The most significant systemic nerve to come from this plexus is the sciatic nerve, which is a combination of the tibial nerve and the fibular nerve. The sciatic nerve extends across the hip joint and is most commonly associated with the condition sciatica, which is the result of compression or irritation of the nerve or any of the spinal nerves giving rise to it. These plexuses are described as arising from spinal nerves and giving rise to certain systemic nerves, but they contain fibers that serve sensory functions or fibers that serve motor functions.
This means that some fibers extend from cutaneous or other peripheral sensory surfaces and send action potentials into the CNS. Those are axons of sensory neurons in the dorsal root ganglia that enter the spinal cord through the dorsal nerve root. Other fibers are the axons of motor neurons of the anterior horn of the spinal cord, which emerge in the ventral nerve root and send action potentials to cause skeletal muscles to contract in their target regions.
For example, the radial nerve contains fibers of cutaneous sensation in the arm, as well as motor fibers that move muscles in the arm. Spinal nerves of the thoracic region, T2 through T11, are not part of the plexuses but rather emerge and give rise to the intercostal nerves found between the ribs, which articulate with the vertebrae surrounding the spinal nerve. There are four main nerve plexuses in the human body.
The cervical plexus supplies nerves to the posterior head and neck, as well as to the diaphragm. The brachial plexus supplies nerves to the arm. The lumbar plexus supplies nerves to the anterior leg. The sacral plexus supplies nerves to the posterior leg.
Cranial Nerves The nerves attached to the brain are the cranial nerves, which are primarily responsible for the sensory and motor functions of the head and neck one of these nerves targets organs in the thoracic and abdominal cavities as part of the parasympathetic nervous system. They can be classified as sensory nerves, motor nerves, or a combination of both, meaning that the axons in these nerves originate out of sensory ganglia external to the cranium or motor nuclei within the brain stem.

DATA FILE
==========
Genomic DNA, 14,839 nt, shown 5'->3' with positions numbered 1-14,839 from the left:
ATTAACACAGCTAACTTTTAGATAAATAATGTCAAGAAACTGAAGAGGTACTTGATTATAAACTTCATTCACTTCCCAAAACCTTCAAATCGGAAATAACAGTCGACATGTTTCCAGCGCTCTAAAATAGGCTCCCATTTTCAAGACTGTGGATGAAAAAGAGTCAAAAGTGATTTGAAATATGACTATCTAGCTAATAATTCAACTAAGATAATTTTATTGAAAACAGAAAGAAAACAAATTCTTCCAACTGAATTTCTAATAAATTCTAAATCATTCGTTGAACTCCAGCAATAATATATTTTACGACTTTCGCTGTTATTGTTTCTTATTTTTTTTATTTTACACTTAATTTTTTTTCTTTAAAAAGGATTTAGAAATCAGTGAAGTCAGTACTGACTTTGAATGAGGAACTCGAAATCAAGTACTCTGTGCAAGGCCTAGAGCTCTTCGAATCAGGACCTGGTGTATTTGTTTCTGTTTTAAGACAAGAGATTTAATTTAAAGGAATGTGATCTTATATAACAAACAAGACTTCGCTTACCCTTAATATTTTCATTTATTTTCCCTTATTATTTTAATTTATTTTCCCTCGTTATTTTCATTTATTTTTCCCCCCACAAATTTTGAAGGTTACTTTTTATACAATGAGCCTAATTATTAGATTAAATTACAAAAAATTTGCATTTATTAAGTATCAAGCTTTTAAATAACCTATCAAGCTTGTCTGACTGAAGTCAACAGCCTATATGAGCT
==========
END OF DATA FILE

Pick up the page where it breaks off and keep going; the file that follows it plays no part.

Sensory axons enter the brain to synapse in a nucleus. Motor axons connect to skeletal muscles of the head or neck.
The anterior divisions of the lumbar nerves rami anteriores increase in size from above downward. They are joined, near their origins, by gray rami communicantes from the lumbar ganglia of the sympathetic trunk.
These rami consist of long, slender branches which accompany the lumbar arteries around the sides of the vertebral bodies, beneath the psoas major. Their arrangement is somewhat irregular: The first and second, and sometimes the third and fourth lumbar nerves are each connected with the lumbar part of the sympathetic trunk by a white ramus communicans. The nerves pass obliquely outward behind the psoas major, or between its fasciculidistributing filaments to it and the quadratus lumborum.
The first three and the greater part of the fourth are connected together in this situation by anastomotic loops, and form the lumbar plexus. The smaller part of the fourth joins with the fifth to form the lumbosacral trunkwhich assists in the formation of the sacral plexus. The fourth nerve is named the furcal nervefrom the fact that it is subdivided between the two plexuses.
Nerve Structures of the Spine
Sacral nerves[ edit ] Plan of sacral and pudendal plexuses The sacral nerves are the five pairs of spinal nerves which exit the sacrum at the lower end of the vertebral column.
The roots of these nerves begin inside the vertebral column at the level of the L1 vertebrawhere the cauda equina begins, and then descend into the sacrum. Each nerve emerges in two divisions: These anastomoses of nerves form the sacral plexus and the lumbosacral plexus. The branches of these plexus give rise to nerves that supply much of the hipthighleg and foot.